Discussion

Why haploid genomes?

Evidence for extensive polymorphisms in the IGHV region has been observed in a large number of studies (reviewed in [1]). However, detailed analysis of polymorphic regions consisting of highly repetitive sequences represents a serious challenge. Of the gaps left by the Human Genome Project, 52% are regions containing repetitive sequences [19]. This is probably why Celera and HuRef assemblies have large blocks of undetermined sequences in the IGHV region. As shown in Table 3, in many cases the differences between allelic and paralogous sequences are very close. When they are present in the same diploid sample, no set measurement can be used to distinguish between these two types of sequences. Although the heterozygous state of a tag can be determined using a quantitative method, it would be difficult to learn the haplotype configurations of the polymorphic tags in the entire region. We unmasked the polymorphic regions and distinguished between allelic and paralogous sequences by analyzing individual haplotypes in single sperm cells. Using evenly spaced unique sequence tags of a high density, we identified polymorphic regions unambiguously. The haplotype configurations of the polymorphic tags could also be determined.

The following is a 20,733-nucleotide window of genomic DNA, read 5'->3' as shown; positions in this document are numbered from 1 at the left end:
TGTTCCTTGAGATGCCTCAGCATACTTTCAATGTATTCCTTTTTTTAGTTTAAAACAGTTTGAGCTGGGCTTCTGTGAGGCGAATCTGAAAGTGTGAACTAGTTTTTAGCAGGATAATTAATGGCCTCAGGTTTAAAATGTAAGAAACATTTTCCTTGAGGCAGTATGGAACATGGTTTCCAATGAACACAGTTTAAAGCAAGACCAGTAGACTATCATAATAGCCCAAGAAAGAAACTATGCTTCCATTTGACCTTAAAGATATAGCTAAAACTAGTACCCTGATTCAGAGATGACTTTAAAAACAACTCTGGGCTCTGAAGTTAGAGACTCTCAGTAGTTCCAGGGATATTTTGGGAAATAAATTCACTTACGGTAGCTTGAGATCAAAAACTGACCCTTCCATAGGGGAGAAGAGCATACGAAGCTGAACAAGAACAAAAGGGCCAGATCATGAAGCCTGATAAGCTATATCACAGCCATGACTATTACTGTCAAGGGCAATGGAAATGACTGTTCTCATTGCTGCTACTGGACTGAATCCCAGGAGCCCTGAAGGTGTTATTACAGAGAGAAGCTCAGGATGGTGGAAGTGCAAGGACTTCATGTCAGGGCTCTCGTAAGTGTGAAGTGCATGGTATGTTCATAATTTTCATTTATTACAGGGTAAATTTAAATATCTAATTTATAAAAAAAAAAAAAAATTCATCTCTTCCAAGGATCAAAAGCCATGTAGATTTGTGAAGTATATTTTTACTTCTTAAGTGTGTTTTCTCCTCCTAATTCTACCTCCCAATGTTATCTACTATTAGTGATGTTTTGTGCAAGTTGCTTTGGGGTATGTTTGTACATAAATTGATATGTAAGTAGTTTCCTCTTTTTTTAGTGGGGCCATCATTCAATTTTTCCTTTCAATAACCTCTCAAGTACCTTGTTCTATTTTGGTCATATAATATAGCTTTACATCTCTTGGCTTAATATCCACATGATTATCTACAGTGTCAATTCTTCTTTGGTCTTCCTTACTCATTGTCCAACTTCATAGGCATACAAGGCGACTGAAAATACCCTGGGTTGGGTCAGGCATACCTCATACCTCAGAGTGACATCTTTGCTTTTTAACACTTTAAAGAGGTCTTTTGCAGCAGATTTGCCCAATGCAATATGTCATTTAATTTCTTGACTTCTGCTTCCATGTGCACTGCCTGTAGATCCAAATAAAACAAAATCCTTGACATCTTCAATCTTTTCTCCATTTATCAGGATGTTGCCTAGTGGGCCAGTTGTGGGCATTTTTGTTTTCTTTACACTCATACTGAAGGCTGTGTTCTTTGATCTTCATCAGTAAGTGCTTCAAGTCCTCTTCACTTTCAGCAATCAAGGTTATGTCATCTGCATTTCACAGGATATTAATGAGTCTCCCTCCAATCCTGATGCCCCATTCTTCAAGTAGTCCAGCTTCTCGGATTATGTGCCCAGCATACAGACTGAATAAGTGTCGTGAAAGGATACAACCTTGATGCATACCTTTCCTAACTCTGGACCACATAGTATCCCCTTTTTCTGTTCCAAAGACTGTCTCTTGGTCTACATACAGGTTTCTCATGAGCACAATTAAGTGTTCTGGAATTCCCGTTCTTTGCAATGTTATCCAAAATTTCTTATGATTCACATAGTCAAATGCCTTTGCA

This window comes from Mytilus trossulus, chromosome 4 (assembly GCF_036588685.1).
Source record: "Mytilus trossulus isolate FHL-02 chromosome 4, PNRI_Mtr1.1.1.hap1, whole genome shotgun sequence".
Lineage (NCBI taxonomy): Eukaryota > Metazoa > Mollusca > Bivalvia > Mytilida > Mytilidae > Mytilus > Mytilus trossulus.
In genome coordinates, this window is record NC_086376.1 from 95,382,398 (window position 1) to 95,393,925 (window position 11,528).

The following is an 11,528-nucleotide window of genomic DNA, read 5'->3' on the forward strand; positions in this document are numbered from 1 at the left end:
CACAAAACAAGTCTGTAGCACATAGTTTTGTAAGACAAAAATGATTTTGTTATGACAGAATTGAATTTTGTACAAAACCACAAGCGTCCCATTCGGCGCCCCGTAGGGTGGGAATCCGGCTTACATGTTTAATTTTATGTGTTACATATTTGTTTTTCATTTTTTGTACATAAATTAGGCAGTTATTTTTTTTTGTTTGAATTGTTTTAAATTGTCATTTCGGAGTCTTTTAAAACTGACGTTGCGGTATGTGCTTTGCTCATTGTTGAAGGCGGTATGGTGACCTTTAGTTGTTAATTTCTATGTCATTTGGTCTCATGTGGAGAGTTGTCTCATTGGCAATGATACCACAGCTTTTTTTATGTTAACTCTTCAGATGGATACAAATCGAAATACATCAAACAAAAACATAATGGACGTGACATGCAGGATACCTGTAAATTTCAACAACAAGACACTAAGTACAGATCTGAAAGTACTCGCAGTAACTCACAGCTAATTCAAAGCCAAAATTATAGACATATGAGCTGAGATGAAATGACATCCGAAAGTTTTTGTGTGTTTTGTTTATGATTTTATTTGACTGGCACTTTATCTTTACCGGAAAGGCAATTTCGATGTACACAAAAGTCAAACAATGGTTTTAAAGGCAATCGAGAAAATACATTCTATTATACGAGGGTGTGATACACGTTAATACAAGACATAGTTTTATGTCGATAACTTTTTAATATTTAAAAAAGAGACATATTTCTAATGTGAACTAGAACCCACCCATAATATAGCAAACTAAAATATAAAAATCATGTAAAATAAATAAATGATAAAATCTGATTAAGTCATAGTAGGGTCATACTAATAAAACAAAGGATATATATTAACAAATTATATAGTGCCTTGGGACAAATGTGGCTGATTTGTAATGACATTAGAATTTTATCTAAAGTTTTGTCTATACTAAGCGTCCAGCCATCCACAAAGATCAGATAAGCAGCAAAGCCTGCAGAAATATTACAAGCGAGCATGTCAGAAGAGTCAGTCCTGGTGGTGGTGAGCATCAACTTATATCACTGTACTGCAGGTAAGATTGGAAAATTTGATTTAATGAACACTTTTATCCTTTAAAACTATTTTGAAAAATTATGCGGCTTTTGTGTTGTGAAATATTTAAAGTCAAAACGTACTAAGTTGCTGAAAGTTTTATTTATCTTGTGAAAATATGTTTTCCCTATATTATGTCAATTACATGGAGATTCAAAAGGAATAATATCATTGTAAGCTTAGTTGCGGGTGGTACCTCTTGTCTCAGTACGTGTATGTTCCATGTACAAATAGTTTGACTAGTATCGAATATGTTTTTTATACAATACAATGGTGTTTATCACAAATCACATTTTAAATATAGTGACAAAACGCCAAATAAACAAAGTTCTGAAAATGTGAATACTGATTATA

Three genomic sequence assemblies, i.e., GRCh37, HuRef and Celera, were used for sequence analysis of the polymorphic region. Although these assemblies were generated using diploid genomic DNA, they are composite haplotype sequences because individual DNA clones used for sequencing were derived from individual haplotypes. On the other hand, because of the presence of different variants, it is possible to have clones with significantly different sequences for a polymorphic region. Clones of different haplotype origins could be very confusing. The level of confusion may depend on the size of clones, the number and density of polymorphic sites and the overlapping size between adjacent clones. However, given the high density of polymorphic sites in Region II, the chance of constructing a contig composited from different haplotypes at sequence level would be very low. If the number of polymorphic sites in the overlapping regions is insufficient in a region for building up the haplotype contigs, the authors would treat the region as undetermined.